There has never been a U.S. president from Rhode Island and, while you should never say never, let’s face it, the chances of it happening are slimmer than the odds that people will get tired of these computer thingamabobs and go back to newspapers.
Rhode Island’s irrelevance is such that many presidents don’t even bother to stop by for a wiener and a coffee milk while they’re campaigning. George W. Bush only managed one trip, late in his term, when he flew to the Naval War College in Newport and spoke for 45 minutes. Of course, W had an aversion to Blue States, but Rhode Island’s odd history with presidents goes all the way back to the beginning. In 1789, George Washington, upset that the colony still hadn’t agreed to statehood, made a horseback journey through all of the territories comprising the new union while pointedly omitting Rhode Island from the tour. One year later, he came back for the chowder after Rhode Island became the last of the 13 colonies to ratify the Constitution.
Abe Lincoln, who is trendier than Brangelina all of a sudden after President Barack Obama was sworn in with his Bible and created a Cabinet (not the Rhode Island ice-cream shake kind) based on his “Team of Rivals” concept, visited Little Rhody thrice. The first time, in 1848, he did nothing more than change trains in Providence. But in 1860 Lincoln made two visits, speaking about slavery in February at the old train station in what is now Kennedy Plaza and again in March in Woonsocket. This year, in honor of the 200th anniversary of his birth, R.I. Lincoln scholar Frank J. Williams created the Web site “Abraham Lincoln Bicentennial 2009-RI,” which, among other details, chronicles Honest Abe’s Rhody adventures.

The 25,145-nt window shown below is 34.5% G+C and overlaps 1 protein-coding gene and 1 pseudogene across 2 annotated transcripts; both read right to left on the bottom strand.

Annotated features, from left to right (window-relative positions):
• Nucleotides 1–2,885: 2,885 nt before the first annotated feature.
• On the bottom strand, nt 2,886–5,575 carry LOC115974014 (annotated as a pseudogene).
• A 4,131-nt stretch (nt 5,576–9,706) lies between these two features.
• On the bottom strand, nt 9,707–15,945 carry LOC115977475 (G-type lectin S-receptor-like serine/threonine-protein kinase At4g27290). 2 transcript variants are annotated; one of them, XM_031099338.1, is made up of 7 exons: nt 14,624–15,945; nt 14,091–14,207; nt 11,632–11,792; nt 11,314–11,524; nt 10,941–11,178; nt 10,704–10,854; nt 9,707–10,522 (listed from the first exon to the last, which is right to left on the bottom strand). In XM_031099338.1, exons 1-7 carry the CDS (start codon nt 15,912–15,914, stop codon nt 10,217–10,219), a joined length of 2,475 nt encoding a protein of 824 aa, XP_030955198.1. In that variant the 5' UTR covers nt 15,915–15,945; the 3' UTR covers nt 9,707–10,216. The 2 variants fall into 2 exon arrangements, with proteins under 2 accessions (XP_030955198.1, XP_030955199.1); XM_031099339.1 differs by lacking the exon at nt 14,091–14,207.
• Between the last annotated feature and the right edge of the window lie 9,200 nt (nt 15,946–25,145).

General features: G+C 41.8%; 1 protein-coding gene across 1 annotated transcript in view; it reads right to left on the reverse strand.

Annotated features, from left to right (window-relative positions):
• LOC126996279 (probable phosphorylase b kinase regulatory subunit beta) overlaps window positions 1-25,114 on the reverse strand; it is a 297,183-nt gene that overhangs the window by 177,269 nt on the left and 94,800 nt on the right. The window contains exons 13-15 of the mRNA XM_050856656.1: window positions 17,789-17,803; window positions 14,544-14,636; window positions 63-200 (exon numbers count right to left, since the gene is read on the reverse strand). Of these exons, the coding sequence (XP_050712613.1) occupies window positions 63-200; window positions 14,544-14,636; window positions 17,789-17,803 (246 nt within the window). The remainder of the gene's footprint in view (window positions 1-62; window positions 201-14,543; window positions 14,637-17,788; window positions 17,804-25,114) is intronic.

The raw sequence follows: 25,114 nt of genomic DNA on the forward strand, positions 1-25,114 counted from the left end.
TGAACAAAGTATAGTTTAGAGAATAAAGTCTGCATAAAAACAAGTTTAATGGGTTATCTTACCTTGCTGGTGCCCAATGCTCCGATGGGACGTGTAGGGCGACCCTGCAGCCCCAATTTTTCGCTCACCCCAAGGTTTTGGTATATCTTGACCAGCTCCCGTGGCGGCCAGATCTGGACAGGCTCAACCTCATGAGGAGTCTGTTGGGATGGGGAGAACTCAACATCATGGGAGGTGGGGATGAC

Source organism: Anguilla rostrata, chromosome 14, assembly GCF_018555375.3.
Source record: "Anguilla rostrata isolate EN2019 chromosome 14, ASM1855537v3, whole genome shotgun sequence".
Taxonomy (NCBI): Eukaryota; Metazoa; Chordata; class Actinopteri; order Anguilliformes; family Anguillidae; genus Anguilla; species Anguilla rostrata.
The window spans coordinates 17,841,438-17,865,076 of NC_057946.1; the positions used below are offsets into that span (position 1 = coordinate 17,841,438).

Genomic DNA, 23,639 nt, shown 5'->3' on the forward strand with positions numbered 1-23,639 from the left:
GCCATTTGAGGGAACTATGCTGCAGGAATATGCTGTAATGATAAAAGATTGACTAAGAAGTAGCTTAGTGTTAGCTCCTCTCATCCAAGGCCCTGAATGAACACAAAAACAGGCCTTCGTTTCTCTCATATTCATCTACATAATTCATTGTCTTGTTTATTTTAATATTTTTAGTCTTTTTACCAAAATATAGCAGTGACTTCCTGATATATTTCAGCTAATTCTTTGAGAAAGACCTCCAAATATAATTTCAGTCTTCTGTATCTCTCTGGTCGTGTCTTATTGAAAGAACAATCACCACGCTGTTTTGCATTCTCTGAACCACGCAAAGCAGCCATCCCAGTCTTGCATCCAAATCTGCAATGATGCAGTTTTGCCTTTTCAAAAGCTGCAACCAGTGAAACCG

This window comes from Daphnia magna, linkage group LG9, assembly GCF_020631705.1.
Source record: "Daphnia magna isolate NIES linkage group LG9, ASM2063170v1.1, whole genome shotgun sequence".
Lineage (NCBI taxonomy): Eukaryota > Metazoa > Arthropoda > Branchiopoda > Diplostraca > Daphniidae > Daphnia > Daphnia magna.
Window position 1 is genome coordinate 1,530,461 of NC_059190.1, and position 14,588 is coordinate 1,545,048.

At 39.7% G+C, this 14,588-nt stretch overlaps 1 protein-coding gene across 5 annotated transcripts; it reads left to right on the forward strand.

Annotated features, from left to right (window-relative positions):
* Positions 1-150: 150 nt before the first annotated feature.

George H. W. Bush famously held his R.I. fund-raising dinner at The Rhode Island Shore Dining Hall at Rocky Point Park. The late, lamented amusement park was also the site of the first presidential phone call. Rutherford B. Hayes, enjoying a summer clambake at Rocky Point, got up from a plate of steamers to take the call from Alexander Graham Bell, who was staying in Providence. His famous first words? “Please speak a little more slowly.”
What is your favorite story involving Rhode Island and a U.S. president?